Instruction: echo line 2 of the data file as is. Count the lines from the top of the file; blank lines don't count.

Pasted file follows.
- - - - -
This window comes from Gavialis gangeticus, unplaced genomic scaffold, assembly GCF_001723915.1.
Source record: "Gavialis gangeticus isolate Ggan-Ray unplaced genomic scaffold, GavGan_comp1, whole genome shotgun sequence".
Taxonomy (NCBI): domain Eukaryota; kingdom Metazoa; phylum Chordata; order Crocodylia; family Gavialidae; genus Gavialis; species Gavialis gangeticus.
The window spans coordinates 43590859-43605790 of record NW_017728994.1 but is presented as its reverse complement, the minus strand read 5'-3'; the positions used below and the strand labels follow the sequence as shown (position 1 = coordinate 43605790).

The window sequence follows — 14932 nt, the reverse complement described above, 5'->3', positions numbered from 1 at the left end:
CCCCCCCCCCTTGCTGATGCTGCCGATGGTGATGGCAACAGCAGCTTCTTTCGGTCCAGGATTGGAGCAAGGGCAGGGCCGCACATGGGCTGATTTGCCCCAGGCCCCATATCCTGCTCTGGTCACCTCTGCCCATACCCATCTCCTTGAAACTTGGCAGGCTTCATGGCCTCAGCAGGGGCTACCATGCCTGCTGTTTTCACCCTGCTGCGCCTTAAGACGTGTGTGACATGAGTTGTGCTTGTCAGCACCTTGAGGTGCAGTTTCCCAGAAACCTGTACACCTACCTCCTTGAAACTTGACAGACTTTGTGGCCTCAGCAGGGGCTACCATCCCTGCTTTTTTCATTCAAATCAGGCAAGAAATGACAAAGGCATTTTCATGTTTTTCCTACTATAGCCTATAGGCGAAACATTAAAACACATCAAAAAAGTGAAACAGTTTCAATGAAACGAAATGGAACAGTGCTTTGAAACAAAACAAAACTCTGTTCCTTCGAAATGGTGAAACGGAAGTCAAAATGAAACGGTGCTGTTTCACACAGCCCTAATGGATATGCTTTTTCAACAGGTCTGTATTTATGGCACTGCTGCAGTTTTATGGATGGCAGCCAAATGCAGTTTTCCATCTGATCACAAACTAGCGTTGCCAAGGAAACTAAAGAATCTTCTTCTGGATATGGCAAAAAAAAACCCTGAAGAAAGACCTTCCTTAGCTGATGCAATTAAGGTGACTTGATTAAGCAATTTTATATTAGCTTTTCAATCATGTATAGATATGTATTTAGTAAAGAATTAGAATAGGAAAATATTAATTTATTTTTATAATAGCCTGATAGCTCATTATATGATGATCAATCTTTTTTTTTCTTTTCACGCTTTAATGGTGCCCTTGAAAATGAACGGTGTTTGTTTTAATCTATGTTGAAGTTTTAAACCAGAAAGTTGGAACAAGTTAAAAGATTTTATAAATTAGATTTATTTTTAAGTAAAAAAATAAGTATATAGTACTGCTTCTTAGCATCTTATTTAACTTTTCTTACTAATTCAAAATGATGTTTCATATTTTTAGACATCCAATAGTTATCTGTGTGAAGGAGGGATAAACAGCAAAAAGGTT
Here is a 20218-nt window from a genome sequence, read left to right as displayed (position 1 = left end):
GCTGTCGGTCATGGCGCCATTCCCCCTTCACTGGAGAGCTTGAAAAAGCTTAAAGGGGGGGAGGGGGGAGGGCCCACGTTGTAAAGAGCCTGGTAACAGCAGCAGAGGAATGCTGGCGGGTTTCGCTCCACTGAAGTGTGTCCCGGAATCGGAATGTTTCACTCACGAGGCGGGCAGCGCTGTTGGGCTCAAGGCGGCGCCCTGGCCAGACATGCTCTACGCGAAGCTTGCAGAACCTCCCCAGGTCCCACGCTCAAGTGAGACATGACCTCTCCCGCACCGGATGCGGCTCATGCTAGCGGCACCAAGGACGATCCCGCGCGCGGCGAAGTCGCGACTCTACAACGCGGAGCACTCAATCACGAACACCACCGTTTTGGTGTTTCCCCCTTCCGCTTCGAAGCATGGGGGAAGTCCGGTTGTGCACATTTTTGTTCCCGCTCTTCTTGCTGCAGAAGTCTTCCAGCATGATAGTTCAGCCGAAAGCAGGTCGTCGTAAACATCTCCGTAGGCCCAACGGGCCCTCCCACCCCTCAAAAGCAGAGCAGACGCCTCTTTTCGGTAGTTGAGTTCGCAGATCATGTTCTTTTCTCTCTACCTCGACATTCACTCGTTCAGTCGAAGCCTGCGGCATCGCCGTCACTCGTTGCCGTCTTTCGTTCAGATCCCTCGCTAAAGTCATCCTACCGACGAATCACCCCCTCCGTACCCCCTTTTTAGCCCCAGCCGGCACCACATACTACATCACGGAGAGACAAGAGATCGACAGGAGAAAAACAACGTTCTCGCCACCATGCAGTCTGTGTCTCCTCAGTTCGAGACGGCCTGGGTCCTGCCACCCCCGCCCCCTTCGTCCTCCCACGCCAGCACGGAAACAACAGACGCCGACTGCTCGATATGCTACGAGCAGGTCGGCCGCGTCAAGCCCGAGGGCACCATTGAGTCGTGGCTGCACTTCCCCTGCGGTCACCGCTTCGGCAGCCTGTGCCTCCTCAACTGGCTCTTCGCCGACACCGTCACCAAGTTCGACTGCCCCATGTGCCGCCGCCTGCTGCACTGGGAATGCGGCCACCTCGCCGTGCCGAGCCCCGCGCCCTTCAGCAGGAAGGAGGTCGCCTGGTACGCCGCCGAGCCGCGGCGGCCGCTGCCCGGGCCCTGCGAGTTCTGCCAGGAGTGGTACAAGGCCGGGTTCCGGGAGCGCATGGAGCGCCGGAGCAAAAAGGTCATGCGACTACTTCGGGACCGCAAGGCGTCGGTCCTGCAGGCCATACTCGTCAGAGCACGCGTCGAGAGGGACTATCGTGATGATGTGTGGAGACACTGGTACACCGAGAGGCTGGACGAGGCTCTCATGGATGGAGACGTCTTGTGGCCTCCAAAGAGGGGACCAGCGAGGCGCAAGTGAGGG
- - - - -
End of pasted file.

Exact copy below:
Source record: "Gavialis gangeticus isolate Ggan-Ray unplaced genomic scaffold, GavGan_comp1, whole genome shotgun sequence".